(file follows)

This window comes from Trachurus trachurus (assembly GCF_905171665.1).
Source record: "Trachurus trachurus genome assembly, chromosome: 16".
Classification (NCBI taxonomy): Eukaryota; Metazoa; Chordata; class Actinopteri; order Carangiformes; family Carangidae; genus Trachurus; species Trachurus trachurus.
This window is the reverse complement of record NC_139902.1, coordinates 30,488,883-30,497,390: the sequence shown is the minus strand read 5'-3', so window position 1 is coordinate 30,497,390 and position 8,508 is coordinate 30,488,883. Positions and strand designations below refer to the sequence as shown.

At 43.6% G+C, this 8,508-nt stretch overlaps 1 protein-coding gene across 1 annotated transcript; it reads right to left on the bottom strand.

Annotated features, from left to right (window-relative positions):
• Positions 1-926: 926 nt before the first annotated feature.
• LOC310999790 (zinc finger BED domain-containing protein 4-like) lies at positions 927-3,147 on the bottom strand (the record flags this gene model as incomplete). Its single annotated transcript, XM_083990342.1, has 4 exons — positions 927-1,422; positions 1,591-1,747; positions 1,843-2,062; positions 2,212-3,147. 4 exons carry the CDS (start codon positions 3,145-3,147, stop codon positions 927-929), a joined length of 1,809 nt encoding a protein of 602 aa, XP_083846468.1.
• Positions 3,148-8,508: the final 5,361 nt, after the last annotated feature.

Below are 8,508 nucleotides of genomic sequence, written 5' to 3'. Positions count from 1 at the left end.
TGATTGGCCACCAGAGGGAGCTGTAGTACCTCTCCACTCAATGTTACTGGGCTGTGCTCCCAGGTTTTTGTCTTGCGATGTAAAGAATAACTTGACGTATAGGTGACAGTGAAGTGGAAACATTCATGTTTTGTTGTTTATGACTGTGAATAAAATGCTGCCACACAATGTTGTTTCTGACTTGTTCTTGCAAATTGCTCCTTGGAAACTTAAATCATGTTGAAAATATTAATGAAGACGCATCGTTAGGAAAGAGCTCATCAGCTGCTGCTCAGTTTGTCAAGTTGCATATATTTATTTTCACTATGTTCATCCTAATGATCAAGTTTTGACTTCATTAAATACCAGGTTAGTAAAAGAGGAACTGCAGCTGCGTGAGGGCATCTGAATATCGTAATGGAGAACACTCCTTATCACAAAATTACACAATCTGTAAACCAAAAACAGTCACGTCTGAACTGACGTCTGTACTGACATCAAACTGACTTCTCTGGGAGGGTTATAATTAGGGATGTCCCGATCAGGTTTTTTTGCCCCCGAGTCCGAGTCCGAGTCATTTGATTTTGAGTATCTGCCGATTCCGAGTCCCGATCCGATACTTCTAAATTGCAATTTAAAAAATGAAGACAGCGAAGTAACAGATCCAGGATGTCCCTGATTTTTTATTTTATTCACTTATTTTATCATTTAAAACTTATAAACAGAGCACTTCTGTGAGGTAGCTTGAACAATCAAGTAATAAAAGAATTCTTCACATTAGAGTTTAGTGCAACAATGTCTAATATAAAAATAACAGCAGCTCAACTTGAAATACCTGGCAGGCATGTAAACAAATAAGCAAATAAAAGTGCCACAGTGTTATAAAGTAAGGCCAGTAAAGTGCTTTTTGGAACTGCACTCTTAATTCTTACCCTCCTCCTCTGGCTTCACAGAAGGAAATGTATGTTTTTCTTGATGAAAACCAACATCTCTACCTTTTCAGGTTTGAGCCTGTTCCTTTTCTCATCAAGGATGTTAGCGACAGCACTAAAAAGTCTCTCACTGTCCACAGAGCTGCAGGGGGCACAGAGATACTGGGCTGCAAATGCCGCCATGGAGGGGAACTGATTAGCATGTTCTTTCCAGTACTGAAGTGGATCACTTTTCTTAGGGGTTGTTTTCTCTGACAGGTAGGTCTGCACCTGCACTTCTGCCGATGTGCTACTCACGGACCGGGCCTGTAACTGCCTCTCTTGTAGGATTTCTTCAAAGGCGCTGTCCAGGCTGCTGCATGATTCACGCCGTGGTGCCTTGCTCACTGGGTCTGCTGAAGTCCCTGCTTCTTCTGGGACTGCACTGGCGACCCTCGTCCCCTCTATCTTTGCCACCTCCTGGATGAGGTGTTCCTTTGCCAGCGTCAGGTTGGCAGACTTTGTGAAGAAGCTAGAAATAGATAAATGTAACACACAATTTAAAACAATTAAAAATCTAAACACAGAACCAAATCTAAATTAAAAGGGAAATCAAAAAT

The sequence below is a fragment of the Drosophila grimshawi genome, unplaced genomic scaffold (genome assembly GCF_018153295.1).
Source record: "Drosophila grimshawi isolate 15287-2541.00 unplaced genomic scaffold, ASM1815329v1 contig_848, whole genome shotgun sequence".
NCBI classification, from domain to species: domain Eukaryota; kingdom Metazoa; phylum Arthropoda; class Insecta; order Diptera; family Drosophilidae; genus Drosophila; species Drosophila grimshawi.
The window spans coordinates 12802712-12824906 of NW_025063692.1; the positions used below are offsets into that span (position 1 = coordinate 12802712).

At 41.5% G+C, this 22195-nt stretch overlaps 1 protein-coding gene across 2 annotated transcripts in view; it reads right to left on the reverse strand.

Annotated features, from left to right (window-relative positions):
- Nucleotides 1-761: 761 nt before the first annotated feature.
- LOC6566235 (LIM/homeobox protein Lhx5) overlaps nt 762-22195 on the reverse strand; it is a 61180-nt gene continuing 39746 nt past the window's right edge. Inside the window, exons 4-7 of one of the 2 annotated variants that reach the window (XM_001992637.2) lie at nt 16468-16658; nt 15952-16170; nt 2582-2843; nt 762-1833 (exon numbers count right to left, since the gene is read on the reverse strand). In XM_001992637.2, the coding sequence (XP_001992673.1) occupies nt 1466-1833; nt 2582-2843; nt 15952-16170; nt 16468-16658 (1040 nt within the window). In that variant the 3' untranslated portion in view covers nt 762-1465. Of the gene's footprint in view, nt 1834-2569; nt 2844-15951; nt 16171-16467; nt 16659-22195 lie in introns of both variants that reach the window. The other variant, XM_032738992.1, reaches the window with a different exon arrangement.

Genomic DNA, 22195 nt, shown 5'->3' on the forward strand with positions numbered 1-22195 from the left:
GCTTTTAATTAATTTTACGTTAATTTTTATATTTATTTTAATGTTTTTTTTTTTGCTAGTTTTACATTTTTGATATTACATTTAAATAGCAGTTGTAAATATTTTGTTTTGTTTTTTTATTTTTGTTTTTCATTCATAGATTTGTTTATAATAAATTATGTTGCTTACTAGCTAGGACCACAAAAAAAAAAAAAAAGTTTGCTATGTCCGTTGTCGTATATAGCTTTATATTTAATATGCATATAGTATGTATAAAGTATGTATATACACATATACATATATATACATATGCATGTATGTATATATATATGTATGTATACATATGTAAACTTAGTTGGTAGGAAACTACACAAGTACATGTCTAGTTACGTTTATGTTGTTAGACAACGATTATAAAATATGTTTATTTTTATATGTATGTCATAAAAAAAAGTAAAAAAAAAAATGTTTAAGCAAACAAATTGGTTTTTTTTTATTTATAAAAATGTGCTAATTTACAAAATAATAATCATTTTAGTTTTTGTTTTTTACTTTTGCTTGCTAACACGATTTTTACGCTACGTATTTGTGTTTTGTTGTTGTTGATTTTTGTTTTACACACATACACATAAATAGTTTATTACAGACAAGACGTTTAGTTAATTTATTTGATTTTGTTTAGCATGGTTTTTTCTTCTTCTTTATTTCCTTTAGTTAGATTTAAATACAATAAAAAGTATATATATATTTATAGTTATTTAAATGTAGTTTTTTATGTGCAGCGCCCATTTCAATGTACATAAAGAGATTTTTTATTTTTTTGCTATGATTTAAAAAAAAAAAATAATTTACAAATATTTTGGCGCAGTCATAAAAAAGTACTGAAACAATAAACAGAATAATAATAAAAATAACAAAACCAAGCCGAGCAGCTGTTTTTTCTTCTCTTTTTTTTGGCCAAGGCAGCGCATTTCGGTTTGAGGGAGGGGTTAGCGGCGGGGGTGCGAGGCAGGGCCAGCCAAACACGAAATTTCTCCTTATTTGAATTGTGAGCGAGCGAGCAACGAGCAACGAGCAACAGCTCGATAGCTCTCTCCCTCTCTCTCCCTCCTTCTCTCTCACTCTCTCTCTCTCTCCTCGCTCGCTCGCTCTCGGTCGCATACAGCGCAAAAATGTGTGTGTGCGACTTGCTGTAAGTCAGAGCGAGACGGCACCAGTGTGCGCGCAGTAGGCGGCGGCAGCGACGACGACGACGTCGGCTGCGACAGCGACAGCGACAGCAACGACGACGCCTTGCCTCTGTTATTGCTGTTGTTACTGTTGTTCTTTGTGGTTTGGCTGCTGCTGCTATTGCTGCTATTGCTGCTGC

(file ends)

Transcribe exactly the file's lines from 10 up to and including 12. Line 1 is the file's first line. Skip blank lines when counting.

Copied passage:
Below are 8,508 nucleotides of genomic sequence, written 5' to 3'. Positions count from 1 at the left end.
TGATTGGCCACCAGAGGGAGCTGTAGTACCTCTCCACTCAATGTTACTGGGCTGTGCTCCCAGGTTTTTGTCTTGCGATGTAAAGAATAACTTGACGTATAGGTGACAGTGAAGTGGAAACATTCATGTTTTGTTGTTTATGACTGTGAATAAAATGCTGCCACACAATGTTGTTTCTGACTTGTTCTTGCAAATTGCTCCTTGGAAACTTAAATCATGTTGAAAATATTAATGAAGACGCATCGTTAGGAAAGAGCTCATCAGCTGCTGCTCAGTTTGTCAAGTTGCATATATTTATTTTCACTATGTTCATCCTAATGATCAAGTTTTGACTTCATTAAATACCAGGTTAGTAAAAGAGGAACTGCAGCTGCGTGAGGGCATCTGAATATCGTAATGGAGAACACTCCTTATCACAAAATTACACAATCTGTAAACCAAAAACAGTCACGTCTGAACTGACGTCTGTACTGACATCAAACTGACTTCTCTGGGAGGGTTATAATTAGGGATGTCCCGATCAGGTTTTTTTGCCCCCGAGTCCGAGTCCGAGTCATTTGATTTTGAGTATCTGCCGATTCCGAGTCCCGATCCGATACTTCTAAATTGCAATTTAAAAAATGAAGACAGCGAAGTAACAGATCCAGGATGTCCCTGATTTTTTATTTTATTCACTTATTTTATCATTTAAAACTTATAAACAGAGCACTTCTGTGAGGTAGCTTGAACAATCAAGTAATAAAAGAATTCTTCACATTAGAGTTTAGTGCAACAATGTCTAATATAAAAATAACAGCAGCTCAACTTGAAATACCTGGCAGGCATGTAAACAAATAAGCAAATAAAAGTGCCACAGTGTTATAAAGTAAGGCCAGTAAAGTGCTTTTTGGAACTGCACTCTTAATTCTTACCCTCCTCCTCTGGCTTCACAGAAGGAAATGTATGTTTTTCTTGATGAAAACCAACATCTCTACCTTTTCAGGTTTGAGCCTGTTCCTTTTCTCATCAAGGATGTTAGCGACAGCACTAAAAAGTCTCTCACTGTCCACAGAGCTGCAGGGGGCACAGAGATACTGGGCTGCAAATGCCGCCATGGAGGGGAACTGATTAGCATGTTCTTTCCAGTACTGAAGTGGATCACTTTTCTTAGGGGTTGTTTTCTCTGACAGGTAGGTCTGCACCTGCACTTCTGCCGATGTGCTACTCACGGACCGGGCCTGTAACTGCCTCTCTTGTAGGATTTCTTCAAAGGCGCTGTCCAGGCTGCTGCATGATTCACGCCGTGGTGCCTTGCTCACTGGGTCTGCTGAAGTCCCTGCTTCTTCTGGGACTGCACTGGCGACCCTCGTCCCCTCTATCTTTGCCACCTCCTGGATGAGGTGTTCCTTTGCCAGCGTCAGGTTGGCAGACTTTGTGAAGAAGCTAGAAATAGATAAATGTAACACACAATTTAAAACAATTAAAAATCTAAACACAGAACCAAATCTAAATTAAAAGGGAAATCAAAAAT

The sequence below is a fragment of the Drosophila grimshawi genome, unplaced genomic scaffold (genome assembly GCF_018153295.1).